Read The Small Room Online

Authors: May Sarton

The Small Room (13 page)

BOOK: The Small Room

“Oh democracy, the crimes that are committed in thy name!”

But suddenly Lucy met Pippa's honest gaze and felt ashamed. “You mustn't let me down.”

“I'm sorry. I am just not in a position to say very much.”

But this was a mistake, as Pippa's quick response made clear. “Of course everyone knows it's Professor Cope. Jane has always been her pet.”

This was something Lucy could not evade. “I would like to say one thing about Jane: whatever she did and for whatever stupid reasons or non-reasons, she
a brilliant student. This is not a case of a poor student trying to get by. Surely, Pippa, Jane is worth saving?”

“Oh, she's bright enough. But does that excuse a criminal? Do people who steal get let off because they're brilliant? You yourself said that stealing ideas was worse than stealing money!”

“I know,” Lucy said, miserably confused by this voice that insisted on saying aloud all her own doubts.

“You don't agree with Carryl Cope. You can't!”

“Well, I must admit that I am not sure what I think.” Lucy was abysmally aware of that. She was only making things worse every time she opened her mouth.

“It ought to come out into the open. It's bad for the college, all this whispering in corners. Do you think it helps Jane? No one speaks to her. She's an absolute pariah!”

“Is she?” This was news to Lucy. “Isn't there any faction on her side? Hasn't she talked to any of you about it?”

“She's never talked to us,” Pippa said bitterly. “Her roommate says she's never even cried.”

But now Lucy sat up straight and had something to say. “It takes some courage to face out the self-righteous indignation of your peers. My sympathy is with Jane.”

“I can't believe it,” Pippa said with dignity. “I just can't believe it,” she repeated, outrage written on her face.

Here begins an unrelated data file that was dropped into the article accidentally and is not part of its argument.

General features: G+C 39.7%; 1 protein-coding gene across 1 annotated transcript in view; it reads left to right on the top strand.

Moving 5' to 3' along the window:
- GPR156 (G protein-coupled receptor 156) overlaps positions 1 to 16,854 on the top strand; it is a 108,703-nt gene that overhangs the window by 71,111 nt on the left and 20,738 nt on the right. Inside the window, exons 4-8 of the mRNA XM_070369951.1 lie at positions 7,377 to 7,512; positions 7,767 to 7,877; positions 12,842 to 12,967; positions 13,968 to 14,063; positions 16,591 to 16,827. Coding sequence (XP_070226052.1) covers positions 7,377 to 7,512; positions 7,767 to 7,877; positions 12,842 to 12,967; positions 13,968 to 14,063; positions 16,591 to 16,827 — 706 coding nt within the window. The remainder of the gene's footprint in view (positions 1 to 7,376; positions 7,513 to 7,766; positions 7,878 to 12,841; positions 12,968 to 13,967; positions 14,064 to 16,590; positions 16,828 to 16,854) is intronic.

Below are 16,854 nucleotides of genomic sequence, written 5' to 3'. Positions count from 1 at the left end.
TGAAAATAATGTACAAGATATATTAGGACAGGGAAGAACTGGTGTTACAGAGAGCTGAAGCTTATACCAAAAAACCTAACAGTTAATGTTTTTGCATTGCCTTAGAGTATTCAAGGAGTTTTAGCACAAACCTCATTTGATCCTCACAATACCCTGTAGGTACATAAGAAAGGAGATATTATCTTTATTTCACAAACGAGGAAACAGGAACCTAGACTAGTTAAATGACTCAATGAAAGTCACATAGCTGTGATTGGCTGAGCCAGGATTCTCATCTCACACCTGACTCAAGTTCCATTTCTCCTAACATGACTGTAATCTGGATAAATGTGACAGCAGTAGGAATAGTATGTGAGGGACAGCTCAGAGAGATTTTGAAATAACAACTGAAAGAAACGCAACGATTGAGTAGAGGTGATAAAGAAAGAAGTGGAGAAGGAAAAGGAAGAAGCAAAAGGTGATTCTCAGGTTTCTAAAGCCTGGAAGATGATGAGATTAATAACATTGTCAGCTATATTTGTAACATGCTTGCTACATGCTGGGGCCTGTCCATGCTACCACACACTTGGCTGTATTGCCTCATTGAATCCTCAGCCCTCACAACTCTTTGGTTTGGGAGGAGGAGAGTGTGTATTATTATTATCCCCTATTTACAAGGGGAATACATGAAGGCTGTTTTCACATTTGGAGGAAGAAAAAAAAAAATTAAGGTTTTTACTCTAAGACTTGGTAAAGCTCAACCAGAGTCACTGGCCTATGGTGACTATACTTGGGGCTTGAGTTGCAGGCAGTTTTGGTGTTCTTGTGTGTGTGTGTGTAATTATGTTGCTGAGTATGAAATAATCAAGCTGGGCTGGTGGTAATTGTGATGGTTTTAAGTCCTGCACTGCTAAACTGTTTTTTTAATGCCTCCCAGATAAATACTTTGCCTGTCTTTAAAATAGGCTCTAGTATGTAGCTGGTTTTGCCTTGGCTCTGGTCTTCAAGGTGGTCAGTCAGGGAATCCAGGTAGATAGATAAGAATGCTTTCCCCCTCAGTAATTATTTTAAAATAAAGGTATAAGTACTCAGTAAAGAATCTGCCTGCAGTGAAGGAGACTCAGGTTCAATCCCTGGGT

“Well,” Lucy smiled, “you'll find out in time that you come to believe a lot of things you once said you couldn't believe.”

“Gosh, I think you're wonderful!” The radiant aura of love, spoken at last, surrounded Pippa and made Lucy flush. She had no idea why this sudden reversal from indignation to passionate approval, but it was certainly a relief.

“I feel like a perfect ass,” Lucy said.

And suddenly they both laughed. “Well, no one else admits it. One thing that enrages us is the solid smug front the faculty presents—as if there were a wall between us and them. You don't do that. You admit that you are confused.”

“Oh dear,” Lucy sighed, and lit a cigarette. She found undeserved praise sweet; she was grateful to Pippa, grateful for the trust that had given her courage to take the leap, after all. “It was good of you to come and talk to me, Pippa. But please remember that I am inexperienced and if I have doubts, they spring partly from lack of wisdom. I want you to know that I have the greatest respect for Professor Cope.”

“Please try to explain,” Pippa said, her eyes shining.

The walls have fallen, Lucy thought, moved in spite of herself. For she sensed that the intimacy which this painful interview was establishing between her and Pippa, far from feeding a “crush” as she had feared it would, was rooted now in mutual respect. “How are they to learn anything about feeling if they don't feel?” she heard Carryl Cope asking.

“When a student as brilliant as Jane does something so fantastically out of character as to steal a paper, and risk having it published to boot, what do you suppose motivates her?”